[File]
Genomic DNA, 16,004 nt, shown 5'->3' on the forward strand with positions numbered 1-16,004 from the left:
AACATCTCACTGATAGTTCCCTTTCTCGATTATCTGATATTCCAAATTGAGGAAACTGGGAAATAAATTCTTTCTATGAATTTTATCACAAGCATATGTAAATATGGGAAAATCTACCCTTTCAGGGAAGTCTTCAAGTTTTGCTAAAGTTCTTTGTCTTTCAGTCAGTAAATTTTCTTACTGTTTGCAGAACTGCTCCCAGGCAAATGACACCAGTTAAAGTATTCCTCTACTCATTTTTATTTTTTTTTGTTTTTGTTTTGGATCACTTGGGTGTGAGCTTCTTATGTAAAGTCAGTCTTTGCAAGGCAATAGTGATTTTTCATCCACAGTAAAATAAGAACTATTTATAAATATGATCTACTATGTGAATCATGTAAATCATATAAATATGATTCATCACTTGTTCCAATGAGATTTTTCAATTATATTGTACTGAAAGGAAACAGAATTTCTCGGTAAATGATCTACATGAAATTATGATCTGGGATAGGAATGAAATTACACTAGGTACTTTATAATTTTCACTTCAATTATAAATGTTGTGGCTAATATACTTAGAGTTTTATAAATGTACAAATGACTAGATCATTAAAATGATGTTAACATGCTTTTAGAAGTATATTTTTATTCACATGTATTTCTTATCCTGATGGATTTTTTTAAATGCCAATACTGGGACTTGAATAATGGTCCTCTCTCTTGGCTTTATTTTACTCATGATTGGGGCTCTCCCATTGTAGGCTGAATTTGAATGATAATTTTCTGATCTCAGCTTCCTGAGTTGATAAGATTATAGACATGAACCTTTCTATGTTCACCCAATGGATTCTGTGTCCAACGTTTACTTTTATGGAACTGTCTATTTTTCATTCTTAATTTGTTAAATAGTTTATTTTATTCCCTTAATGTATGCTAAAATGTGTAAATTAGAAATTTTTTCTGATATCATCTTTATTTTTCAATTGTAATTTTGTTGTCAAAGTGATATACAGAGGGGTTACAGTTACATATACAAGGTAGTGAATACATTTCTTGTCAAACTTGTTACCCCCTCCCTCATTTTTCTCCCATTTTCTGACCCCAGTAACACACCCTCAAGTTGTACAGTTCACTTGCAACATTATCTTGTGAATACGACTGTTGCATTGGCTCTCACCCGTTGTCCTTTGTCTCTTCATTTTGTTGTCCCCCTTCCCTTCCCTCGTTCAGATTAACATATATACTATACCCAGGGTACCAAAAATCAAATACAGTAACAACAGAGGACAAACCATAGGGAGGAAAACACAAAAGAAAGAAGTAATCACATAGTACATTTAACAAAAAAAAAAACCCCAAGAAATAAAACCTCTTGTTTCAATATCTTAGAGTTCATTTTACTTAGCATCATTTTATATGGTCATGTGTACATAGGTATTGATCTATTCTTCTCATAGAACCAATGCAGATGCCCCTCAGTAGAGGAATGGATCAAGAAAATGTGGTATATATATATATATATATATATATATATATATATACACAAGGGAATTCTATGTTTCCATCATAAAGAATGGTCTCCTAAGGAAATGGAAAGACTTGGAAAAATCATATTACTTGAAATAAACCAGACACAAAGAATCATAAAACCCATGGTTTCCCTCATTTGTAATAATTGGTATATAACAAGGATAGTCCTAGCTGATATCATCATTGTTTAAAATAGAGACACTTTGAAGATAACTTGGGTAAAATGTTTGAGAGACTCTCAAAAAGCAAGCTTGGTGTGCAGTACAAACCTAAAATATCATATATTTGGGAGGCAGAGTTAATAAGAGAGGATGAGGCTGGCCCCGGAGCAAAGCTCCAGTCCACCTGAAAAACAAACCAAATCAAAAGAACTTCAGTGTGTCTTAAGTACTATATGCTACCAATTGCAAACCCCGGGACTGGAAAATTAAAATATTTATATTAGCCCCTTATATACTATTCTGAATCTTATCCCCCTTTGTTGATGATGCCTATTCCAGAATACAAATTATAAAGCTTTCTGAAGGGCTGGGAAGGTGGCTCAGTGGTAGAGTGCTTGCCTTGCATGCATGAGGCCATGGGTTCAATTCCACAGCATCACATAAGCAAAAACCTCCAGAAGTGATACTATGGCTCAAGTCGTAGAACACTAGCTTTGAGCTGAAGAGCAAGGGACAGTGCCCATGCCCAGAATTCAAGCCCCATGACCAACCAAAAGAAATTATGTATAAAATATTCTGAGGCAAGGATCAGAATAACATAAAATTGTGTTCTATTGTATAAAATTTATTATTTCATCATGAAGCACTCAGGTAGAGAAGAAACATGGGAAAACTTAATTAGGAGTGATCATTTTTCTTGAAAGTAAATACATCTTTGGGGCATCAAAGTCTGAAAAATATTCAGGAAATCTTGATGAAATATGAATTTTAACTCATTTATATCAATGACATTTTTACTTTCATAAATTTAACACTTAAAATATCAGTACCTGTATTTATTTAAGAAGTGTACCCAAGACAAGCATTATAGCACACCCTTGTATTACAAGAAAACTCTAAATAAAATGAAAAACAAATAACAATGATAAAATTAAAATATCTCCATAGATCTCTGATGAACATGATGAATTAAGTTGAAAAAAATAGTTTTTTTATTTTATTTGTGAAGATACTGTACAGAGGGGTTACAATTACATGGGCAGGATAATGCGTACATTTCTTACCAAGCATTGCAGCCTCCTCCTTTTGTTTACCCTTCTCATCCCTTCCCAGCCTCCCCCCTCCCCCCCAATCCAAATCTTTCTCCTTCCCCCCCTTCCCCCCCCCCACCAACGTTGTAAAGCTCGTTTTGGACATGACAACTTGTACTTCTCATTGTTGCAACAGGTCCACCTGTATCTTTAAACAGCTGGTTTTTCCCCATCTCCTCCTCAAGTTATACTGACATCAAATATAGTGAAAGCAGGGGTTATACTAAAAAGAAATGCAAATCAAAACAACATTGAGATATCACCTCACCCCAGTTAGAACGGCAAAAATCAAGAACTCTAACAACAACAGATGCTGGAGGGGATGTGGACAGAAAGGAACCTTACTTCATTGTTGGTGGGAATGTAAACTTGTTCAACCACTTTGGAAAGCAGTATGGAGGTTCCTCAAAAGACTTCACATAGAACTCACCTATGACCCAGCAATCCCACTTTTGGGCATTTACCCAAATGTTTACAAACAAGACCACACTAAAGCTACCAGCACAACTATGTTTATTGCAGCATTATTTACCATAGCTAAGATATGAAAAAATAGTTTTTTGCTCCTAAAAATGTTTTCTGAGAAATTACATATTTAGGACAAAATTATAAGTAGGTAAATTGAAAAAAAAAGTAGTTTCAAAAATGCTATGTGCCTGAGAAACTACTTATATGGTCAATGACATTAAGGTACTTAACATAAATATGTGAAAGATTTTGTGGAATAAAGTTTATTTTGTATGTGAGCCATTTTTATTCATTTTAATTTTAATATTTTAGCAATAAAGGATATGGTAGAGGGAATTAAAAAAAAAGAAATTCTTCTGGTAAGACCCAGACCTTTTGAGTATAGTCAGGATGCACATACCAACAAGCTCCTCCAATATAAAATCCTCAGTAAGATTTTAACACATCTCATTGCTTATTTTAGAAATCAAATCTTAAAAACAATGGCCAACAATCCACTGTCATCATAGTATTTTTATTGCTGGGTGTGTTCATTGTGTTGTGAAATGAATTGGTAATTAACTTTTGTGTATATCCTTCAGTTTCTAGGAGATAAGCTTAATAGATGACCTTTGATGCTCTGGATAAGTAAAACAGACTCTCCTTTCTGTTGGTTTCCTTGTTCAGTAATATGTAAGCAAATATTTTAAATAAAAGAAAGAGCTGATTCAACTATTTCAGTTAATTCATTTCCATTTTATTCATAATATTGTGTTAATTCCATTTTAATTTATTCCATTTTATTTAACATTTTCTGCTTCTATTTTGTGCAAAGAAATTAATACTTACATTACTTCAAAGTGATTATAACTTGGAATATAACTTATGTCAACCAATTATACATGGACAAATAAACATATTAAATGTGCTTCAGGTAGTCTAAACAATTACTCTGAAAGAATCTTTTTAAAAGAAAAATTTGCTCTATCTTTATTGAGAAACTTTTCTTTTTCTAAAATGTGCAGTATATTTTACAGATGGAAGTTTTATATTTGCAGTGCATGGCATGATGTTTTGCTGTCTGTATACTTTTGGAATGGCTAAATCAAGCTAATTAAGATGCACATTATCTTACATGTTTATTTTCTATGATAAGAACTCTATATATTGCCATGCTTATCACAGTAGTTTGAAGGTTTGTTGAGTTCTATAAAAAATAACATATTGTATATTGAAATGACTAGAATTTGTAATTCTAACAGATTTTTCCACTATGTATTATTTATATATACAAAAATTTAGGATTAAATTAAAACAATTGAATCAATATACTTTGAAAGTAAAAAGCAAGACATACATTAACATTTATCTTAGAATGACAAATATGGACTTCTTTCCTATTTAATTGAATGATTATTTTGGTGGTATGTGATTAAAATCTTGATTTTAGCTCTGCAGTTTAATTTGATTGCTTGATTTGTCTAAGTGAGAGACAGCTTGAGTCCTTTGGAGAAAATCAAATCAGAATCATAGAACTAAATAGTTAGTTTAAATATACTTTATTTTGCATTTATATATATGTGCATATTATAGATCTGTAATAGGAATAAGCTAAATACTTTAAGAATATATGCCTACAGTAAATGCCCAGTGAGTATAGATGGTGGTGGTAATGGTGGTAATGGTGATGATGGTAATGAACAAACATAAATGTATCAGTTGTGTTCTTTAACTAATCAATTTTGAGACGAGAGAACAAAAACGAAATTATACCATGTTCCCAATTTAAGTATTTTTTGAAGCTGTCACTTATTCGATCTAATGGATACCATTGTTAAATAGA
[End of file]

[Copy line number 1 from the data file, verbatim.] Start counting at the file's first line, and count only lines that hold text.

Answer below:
Genomic DNA, 16,004 nt, shown 5'->3' on the forward strand with positions numbered 1-16,004 from the left: